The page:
Bram Rochwerg, MD, is a researcher and associate professor of medicine at the Faculty of Health Sciences, McMaster University, with expertise in critical care.
If you were to name the 3 most important recent advances in critical care that are relevant for everyday practice, what would they be?
It’s a great question and challenging [one]. There’s been a lot of great advances, I’d say, in the last number of years when it comes to the care of critically ill patients. Perhaps, and especially relevant to the topic that I spoke to here at the 7th McMaster International Review Course in internal Medicine (MIRCIM), might be the increasing use of noninvasive oxygen modalities in supporting patients with acute hypoxemic respiratory failure. We’re using these modalities more and more, and I think this was exacerbated during coronavirus disease 2019 (COVID-19), where we used things like high-flow nasal cannula, noninvasive positive pressure ventilation through any number of interfaces.
Thinking about other advances, and perhaps also linked in with COVID-19, is the increasing use of extracorporeal membrane oxygenation (ECMO) to support patients with such refractory hypoxemia that no matter how high you turn the ventilator, you’re unable to meet oxygenation demands. There are challenges with this new technology as well in terms of complications and trying to identify the ideal patient population to use this therapy, but it represents an exciting frontier, I think.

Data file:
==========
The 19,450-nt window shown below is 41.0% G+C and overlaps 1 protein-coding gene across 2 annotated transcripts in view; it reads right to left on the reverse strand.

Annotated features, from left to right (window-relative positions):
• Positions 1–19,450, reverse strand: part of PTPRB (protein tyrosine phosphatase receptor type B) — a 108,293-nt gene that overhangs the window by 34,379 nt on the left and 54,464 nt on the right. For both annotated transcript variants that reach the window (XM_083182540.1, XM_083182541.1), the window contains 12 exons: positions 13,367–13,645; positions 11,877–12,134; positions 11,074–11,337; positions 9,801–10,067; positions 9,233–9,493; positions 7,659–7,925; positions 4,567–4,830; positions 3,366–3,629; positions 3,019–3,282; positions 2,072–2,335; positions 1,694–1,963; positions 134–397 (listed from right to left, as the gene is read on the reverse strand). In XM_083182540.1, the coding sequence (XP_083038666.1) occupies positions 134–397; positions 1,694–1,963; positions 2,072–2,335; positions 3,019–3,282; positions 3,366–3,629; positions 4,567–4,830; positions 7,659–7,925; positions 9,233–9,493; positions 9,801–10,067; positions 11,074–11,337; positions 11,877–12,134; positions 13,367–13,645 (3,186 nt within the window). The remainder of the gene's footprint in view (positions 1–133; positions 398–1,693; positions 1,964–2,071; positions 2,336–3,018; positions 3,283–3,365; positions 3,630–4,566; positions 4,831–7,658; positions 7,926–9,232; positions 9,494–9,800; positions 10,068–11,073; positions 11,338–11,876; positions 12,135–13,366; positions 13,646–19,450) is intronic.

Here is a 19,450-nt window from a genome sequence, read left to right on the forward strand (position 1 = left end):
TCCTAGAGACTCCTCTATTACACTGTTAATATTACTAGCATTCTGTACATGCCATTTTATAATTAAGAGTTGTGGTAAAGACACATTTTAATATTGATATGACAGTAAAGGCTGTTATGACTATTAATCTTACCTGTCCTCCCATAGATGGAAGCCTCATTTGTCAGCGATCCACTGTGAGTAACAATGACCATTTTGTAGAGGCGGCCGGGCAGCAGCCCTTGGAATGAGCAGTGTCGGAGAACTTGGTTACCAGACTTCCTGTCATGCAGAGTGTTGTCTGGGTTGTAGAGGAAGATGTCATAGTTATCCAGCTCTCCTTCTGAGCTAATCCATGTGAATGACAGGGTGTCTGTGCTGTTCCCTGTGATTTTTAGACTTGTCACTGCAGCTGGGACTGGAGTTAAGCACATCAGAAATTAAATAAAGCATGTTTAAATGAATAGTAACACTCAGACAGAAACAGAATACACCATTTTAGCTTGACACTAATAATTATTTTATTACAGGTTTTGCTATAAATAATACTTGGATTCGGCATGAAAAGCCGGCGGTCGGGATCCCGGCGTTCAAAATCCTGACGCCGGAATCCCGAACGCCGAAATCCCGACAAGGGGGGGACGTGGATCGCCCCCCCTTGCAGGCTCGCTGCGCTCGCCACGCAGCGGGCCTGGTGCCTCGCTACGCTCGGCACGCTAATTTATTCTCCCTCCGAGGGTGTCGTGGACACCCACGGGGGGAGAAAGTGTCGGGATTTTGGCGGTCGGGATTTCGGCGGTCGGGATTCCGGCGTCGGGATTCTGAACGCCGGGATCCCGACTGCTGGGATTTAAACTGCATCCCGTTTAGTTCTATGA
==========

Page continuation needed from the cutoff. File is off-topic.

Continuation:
Perhaps the third most—maybe not a treatment itself—is an increasing recognition of the burden that critical illness plays on patients, not just in the short term but in the long term as well. And, I think, as more and more patients are surviving critical illness thanks to the therapies that we’re providing, there’s increasing recognition of how sick these patients can be for months and years to come, both physically and mentally, and it impacts their ability to return to their baseline level of functioning, return to work, return to being functional members of society. So, I think the burden on intensive care is recognizing this, and when we think of new interventions and new ways of treating these patients, thinking about the long-term sequelae as well.